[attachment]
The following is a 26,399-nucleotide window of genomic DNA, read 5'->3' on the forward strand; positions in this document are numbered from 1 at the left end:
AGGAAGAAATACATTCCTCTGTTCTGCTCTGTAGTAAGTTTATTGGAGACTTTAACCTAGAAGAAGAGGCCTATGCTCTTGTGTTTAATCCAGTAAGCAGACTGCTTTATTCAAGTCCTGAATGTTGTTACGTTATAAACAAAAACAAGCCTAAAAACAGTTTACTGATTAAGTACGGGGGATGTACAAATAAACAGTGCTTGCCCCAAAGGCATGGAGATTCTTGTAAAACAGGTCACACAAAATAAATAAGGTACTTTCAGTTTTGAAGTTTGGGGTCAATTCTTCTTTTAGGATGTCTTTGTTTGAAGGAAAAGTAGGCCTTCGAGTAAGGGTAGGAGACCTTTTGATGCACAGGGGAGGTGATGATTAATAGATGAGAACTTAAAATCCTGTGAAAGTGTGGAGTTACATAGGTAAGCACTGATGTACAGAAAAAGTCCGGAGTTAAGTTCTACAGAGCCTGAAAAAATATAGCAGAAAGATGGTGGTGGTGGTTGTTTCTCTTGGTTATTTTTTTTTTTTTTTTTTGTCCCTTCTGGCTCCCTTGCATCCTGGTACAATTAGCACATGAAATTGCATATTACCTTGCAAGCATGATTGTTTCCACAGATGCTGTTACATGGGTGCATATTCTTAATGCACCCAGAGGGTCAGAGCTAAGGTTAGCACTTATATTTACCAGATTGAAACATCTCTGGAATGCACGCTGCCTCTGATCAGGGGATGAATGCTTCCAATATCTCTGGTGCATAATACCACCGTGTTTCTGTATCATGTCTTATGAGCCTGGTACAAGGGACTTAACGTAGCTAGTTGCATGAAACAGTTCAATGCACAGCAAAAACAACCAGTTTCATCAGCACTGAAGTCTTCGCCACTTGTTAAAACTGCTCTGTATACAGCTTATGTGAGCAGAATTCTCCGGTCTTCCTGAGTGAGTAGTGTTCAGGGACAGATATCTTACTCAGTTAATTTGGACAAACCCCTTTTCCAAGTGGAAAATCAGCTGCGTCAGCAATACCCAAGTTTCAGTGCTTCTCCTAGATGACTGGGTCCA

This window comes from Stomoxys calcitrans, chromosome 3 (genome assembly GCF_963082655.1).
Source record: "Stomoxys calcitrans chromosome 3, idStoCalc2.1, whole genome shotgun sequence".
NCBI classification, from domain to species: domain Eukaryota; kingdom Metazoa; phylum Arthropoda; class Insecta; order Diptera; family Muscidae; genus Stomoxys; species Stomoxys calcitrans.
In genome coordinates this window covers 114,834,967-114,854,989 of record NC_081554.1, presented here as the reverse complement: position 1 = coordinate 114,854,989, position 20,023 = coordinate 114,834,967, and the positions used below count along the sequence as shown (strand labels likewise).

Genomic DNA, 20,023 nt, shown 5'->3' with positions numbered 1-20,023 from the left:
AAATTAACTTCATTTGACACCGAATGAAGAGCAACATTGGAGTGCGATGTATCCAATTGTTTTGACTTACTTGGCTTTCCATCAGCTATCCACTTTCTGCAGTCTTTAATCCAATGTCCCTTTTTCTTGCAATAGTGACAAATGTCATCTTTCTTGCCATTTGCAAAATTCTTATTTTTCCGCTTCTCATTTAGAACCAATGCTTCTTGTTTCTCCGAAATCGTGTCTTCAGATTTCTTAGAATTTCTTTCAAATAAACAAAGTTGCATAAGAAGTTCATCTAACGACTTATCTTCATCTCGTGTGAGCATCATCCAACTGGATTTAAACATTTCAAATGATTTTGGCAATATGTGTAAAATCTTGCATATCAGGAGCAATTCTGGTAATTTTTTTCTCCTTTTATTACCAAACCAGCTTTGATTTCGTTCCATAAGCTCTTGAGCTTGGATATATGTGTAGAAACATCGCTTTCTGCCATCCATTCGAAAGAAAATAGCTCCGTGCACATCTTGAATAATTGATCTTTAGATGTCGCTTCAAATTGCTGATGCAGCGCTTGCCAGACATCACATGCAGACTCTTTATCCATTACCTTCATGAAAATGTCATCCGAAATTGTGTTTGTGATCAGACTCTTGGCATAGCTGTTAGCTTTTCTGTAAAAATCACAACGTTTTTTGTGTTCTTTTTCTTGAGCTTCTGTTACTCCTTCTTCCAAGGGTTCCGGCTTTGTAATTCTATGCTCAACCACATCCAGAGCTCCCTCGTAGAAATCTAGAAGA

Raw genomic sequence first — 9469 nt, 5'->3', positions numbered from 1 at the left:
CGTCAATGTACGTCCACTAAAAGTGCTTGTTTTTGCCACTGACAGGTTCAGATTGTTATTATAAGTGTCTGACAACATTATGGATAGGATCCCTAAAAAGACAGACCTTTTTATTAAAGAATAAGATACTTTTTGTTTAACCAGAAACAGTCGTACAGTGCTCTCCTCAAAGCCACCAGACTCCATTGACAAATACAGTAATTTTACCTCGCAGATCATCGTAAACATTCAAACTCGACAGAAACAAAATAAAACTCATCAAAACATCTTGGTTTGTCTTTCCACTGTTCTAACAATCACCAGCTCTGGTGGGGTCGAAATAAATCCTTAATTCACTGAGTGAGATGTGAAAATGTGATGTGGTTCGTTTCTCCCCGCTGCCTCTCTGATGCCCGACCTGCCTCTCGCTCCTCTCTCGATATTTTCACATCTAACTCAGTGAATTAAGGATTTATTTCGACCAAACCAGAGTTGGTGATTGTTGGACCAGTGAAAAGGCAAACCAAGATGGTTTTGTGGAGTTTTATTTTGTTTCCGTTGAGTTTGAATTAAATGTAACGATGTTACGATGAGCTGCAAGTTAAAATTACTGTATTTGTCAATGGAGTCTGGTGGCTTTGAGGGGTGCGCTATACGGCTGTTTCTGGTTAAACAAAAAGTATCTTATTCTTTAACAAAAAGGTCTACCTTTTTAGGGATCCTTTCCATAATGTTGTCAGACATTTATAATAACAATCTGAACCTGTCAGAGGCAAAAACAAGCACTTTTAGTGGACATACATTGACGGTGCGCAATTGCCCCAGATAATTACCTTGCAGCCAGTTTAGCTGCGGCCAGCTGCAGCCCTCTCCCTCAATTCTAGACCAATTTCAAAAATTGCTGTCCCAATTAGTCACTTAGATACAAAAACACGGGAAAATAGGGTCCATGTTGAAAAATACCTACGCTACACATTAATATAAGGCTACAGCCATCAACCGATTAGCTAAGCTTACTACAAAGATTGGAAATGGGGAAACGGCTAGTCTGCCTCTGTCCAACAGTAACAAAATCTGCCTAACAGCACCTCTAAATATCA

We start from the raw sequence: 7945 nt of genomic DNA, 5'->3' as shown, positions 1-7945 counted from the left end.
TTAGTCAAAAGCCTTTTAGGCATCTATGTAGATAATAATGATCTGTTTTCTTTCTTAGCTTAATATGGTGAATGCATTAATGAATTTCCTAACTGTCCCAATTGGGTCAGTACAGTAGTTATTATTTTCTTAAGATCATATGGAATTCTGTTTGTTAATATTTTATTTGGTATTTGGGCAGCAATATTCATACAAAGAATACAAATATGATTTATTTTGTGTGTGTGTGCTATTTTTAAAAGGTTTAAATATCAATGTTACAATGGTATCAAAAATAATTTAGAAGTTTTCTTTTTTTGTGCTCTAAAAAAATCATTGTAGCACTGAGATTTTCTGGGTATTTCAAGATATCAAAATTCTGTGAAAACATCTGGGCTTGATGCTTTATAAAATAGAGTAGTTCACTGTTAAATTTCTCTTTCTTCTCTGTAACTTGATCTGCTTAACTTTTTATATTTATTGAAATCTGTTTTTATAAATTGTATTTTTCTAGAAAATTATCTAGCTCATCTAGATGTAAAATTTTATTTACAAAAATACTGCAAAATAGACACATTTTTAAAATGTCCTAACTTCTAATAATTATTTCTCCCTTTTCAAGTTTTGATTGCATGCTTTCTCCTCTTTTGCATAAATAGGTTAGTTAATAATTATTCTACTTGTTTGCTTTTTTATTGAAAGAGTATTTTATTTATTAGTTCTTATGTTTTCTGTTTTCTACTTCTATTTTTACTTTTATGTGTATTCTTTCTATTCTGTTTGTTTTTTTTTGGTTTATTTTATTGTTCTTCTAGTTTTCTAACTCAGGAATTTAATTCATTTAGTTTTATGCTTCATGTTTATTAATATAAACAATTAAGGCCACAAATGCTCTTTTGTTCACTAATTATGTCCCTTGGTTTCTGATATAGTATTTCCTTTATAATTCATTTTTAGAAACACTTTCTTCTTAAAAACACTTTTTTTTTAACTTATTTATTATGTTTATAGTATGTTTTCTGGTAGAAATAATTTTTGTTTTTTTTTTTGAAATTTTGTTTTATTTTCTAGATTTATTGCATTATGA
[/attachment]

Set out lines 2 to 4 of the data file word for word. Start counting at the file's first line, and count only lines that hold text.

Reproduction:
AGGAAGAAATACATTCCTCTGTTCTGCTCTGTAGTAAGTTTATTGGAGACTTTAACCTAGAAGAAGAGGCCTATGCTCTTGTGTTTAATCCAGTAAGCAGACTGCTTTATTCAAGTCCTGAATGTTGTTACGTTATAAACAAAAACAAGCCTAAAAACAGTTTACTGATTAAGTACGGGGGATGTACAAATAAACAGTGCTTGCCCCAAAGGCATGGAGATTCTTGTAAAACAGGTCACACAAAATAAATAAGGTACTTTCAGTTTTGAAGTTTGGGGTCAATTCTTCTTTTAGGATGTCTTTGTTTGAAGGAAAAGTAGGCCTTCGAGTAAGGGTAGGAGACCTTTTGATGCACAGGGGAGGTGATGATTAATAGATGAGAACTTAAAATCCTGTGAAAGTGTGGAGTTACATAGGTAAGCACTGATGTACAGAAAAAGTCCGGAGTTAAGTTCTACAGAGCCTGAAAAAATATAGCAGAAAGATGGTGGTGGTGGTTGTTTCTCTTGGTTATTTTTTTTTTTTTTTTTTGTCCCTTCTGGCTCCCTTGCATCCTGGTACAATTAGCACATGAAATTGCATATTACCTTGCAAGCATGATTGTTTCCACAGATGCTGTTACATGGGTGCATATTCTTAATGCACCCAGAGGGTCAGAGCTAAGGTTAGCACTTATATTTACCAGATTGAAACATCTCTGGAATGCACGCTGCCTCTGATCAGGGGATGAATGCTTCCAATATCTCTGGTGCATAATACCACCGTGTTTCTGTATCATGTCTTATGAGCCTGGTACAAGGGACTTAACGTAGCTAGTTGCATGAAACAGTTCAATGCACAGCAAAAACAACCAGTTTCATCAGCACTGAAGTCTTCGCCACTTGTTAAAACTGCTCTGTATACAGCTTATGTGAGCAGAATTCTCCGGTCTTCCTGAGTGAGTAGTGTTCAGGGACAGATATCTTACTCAGTTAATTTGGACAAACCCCTTTTCCAAGTGGAAAATCAGCTGCGTCAGCAATACCCAAGTTTCAGTGCTTCTCCTAGATGACTGGGTCCA

This window comes from Stomoxys calcitrans, chromosome 3 (genome assembly GCF_963082655.1).
Source record: "Stomoxys calcitrans chromosome 3, idStoCalc2.1, whole genome shotgun sequence".